The European regulations concerning the water protection and management (Directive 2000/60/EC) and the quality of water for human consumption (Directive 98/83/EC) pose a great challenge for water supply in dispersed rural communities such as those of Galicia in the northwestern corner of the Iberian Peninsula (Fig. 1) (Naves et al. 2019; 2021). The technical and economic feasibility of centralized infrastructures in these regions is severely limited by the distance to highly populated areas and the large required investments to undertaken them. Local people have developed spontaneously autonomous water supply systems based on spring catchments, shallow dug wells and deep drilled wells. More than 650,000 people rely on groundwater supply from hard-rock aquifers through this kind of solutions in the rural areas of Galicia.
Improving the knowledge of the hydrogeology of hard-rock aquifers in the area is essential for the proper groundwater protection and management. Hard rocks generally show a large spatial heterogeneity in both vertical and horizontal directions, which causes large differences in the values of hydrogeologic parameters. Hard rock aquifers usually present: 1) A shallow regolith layer with clay-rich material derived from the in situ weathering of the bedrock; 2) A fractured rock layer, which often presents a dense horizontal network of fractures in the first few meters and a depth-decreasing density of subhorizontal and subvertical fractures (Taylor and Howard 2000); and 3) The fresh rock basement which is permeable only when tectonic fracture zones are present (Krasny 2002; Lubczynski and Gurwin 2005; Dewandel et al. 2006). The proposed conceptualizations of groundwater flow in hard rocks include (Selroos et al. 2002): double porosity models (Barenblatt et al. 1960), discrete fracture models (Lee and Farmer 1993; Long et al. 1982; Molinero and Samper, 2004; Molinero et al., 2004; Dong et al. 2019), parallel plate models (Bear 1993; Lee and Farmer 1993) and equivalent porous media models (Lubczynski and Gurwin 2005; Dewandel et al. 2006).
The main challenges for the sustainable groundwater supply in the rural area of Galicia include: (1) Low guarantee of water supply in dry periods, (2) Groundwater quality deterioration and (3) Deficiencies in the governance of groundwater use and waste treatment and disposal (Naves et al., 2019; Life Rural Supplies, 2020).
Previous hydrological research and water resource assessment have been performed in a small pilot watershed in Abegondo, the Abelar watershed (Fig. 1). The basin has an area of approximately 10.7 ha. It was equipped in 1997 with two meteorological stations, two piezometers and a streamflow gauging station to monitor the effects of eucalyptus plantations on surface water and groundwater resources (Soto et al. 2005; Rodríguez-Suárez et al. 2011; 2014). The results reported by Rodríguez-Suárez et al. (2011; 2014) show that fast-growing trees may reduce the availability of the water resources in dry periods, leading to a decline of the water table and the drying up of springs and small creeks.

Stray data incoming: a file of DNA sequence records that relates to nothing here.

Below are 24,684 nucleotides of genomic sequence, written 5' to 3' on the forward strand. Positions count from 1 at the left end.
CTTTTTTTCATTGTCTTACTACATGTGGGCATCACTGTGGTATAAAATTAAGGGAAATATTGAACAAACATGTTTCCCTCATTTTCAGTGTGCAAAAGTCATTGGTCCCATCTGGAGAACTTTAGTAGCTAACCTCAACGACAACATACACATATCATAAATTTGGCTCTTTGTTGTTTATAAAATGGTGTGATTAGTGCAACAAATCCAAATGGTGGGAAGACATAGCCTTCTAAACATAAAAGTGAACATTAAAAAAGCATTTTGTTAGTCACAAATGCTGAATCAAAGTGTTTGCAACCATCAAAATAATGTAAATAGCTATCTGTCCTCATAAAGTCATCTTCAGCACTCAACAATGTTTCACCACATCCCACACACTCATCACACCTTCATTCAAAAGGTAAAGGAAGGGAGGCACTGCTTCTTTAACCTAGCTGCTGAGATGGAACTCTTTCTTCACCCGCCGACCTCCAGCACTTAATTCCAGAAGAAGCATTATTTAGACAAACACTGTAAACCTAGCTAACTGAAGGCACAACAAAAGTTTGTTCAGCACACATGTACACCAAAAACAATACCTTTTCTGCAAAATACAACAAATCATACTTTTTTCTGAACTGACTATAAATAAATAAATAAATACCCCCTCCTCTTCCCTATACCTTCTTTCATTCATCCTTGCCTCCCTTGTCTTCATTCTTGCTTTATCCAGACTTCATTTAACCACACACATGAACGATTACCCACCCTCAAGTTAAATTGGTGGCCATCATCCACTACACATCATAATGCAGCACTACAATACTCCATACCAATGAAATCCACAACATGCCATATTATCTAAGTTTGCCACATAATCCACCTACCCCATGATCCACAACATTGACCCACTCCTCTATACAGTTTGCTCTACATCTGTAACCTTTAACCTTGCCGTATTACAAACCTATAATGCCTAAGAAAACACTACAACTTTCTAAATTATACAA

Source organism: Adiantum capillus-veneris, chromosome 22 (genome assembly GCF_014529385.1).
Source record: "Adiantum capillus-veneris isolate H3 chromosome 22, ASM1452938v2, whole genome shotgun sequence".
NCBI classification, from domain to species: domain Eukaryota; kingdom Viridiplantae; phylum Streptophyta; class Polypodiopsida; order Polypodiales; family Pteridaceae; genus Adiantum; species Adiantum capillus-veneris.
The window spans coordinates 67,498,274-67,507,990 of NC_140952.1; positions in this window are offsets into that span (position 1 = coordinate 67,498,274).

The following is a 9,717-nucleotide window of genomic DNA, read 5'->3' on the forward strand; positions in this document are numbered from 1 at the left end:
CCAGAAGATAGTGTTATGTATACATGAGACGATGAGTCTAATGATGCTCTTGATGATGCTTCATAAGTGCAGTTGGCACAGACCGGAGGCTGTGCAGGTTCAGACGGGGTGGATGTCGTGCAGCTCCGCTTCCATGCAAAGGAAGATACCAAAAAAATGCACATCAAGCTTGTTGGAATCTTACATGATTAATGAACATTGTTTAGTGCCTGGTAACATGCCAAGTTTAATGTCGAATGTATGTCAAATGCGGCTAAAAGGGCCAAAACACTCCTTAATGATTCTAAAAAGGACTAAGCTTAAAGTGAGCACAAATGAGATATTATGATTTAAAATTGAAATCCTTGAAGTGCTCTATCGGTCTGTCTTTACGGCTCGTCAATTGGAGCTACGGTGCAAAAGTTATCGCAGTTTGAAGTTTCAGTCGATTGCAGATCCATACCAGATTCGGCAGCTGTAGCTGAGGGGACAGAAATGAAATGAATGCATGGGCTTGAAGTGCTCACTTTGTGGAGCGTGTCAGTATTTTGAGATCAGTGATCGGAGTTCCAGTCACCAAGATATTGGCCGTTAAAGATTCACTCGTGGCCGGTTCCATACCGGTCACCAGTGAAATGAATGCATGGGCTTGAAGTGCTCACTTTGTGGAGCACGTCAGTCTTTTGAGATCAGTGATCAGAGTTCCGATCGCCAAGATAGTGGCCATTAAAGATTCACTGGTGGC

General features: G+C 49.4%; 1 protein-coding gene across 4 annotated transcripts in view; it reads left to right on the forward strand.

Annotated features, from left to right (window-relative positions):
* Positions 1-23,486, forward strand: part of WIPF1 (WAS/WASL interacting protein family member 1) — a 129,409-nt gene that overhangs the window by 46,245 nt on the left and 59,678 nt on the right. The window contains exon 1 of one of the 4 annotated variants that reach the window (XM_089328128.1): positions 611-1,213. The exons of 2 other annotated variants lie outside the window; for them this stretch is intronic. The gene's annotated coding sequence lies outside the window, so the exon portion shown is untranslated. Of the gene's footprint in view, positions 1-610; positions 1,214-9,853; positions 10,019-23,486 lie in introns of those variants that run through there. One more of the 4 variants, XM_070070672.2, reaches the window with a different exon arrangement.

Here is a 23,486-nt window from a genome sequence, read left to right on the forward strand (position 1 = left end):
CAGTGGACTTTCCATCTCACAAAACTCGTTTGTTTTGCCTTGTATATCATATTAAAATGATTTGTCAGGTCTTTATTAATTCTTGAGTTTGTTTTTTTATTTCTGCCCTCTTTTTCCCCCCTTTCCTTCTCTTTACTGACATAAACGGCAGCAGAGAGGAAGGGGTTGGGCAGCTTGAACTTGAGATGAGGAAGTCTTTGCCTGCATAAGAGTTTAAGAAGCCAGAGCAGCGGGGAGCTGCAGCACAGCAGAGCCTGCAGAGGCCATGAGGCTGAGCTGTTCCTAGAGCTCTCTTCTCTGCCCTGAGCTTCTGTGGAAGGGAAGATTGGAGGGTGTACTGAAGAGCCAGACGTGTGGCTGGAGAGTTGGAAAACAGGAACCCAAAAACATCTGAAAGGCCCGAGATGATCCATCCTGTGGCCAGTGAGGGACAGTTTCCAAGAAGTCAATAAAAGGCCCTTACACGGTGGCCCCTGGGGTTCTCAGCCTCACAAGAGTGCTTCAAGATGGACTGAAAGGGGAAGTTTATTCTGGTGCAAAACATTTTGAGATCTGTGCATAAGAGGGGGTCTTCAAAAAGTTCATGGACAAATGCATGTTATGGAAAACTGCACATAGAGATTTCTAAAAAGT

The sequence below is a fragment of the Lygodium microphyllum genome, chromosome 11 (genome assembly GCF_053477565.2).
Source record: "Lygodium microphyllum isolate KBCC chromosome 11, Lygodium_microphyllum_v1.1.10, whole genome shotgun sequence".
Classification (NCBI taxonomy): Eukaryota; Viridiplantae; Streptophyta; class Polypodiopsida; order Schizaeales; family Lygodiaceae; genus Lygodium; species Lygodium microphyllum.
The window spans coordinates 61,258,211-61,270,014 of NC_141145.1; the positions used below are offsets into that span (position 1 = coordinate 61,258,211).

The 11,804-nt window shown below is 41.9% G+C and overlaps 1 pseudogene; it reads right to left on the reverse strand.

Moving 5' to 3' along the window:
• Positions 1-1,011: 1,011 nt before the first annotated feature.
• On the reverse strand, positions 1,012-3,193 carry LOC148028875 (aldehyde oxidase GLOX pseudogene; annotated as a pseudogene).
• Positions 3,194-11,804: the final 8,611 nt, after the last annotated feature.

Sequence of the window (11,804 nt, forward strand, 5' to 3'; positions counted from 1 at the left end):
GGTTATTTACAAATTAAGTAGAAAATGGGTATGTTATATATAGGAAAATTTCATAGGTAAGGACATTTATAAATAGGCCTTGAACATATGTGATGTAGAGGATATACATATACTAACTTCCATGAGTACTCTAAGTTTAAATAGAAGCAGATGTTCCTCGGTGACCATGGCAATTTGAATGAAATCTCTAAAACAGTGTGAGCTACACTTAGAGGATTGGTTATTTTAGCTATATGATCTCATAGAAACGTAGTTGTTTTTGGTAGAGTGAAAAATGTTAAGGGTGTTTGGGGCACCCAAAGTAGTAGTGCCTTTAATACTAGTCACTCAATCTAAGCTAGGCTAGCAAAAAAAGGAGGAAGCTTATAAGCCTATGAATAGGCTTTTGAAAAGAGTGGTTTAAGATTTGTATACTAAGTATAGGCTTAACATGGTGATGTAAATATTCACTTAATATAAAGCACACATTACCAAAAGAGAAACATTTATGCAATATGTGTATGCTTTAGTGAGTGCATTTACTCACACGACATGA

Climate change could aggravate the current problems of water supply guarantee in the region during drought periods. Raposo et al. (2013) evaluated the impacts of climate change on groundwater resources in Galicia by using a hydrological model and the meteorological series of the PRUDENCE climate project (Christensen et al. 2007). Raposo et al. (2013) reported that groundwater recharge could concentrate in the winter and decrease dramatically in the summer and the autumn.
There is a concern about the chemical and microbiological quality of groundwater supply in rural areas due to the lack of proper control of the water quality by well owners. Agricultural contamination is often a pressure on the groundwater chemical status where nitrate is the main concern for groundwater quality (EC, 2010). Other risks for groundwater contamination are the poor management of the manure in the fields, the discharge of slurry from farms and the inadequate planning of land use, which does not account for groundwater protection.
Here we address the sustainability of groundwater resources of weathered and fractured schists in the rural areas of Abegondo (Galicia, Spain). The available topographic, meteorological, geological, electric resistivity tomography (ERT), piezometric, streamflow and hydrochemical data are integrated into a conceptual hydrogeological model of the study area. The impact of climate change on groundwater resources is quantified with a hydrological water balance model. The study includes also the assessment of groundwater chemistry and pollution and the recommendations for groundwater management and protection to prevent groundwater pollution and achieve a sustainable groundwater supply.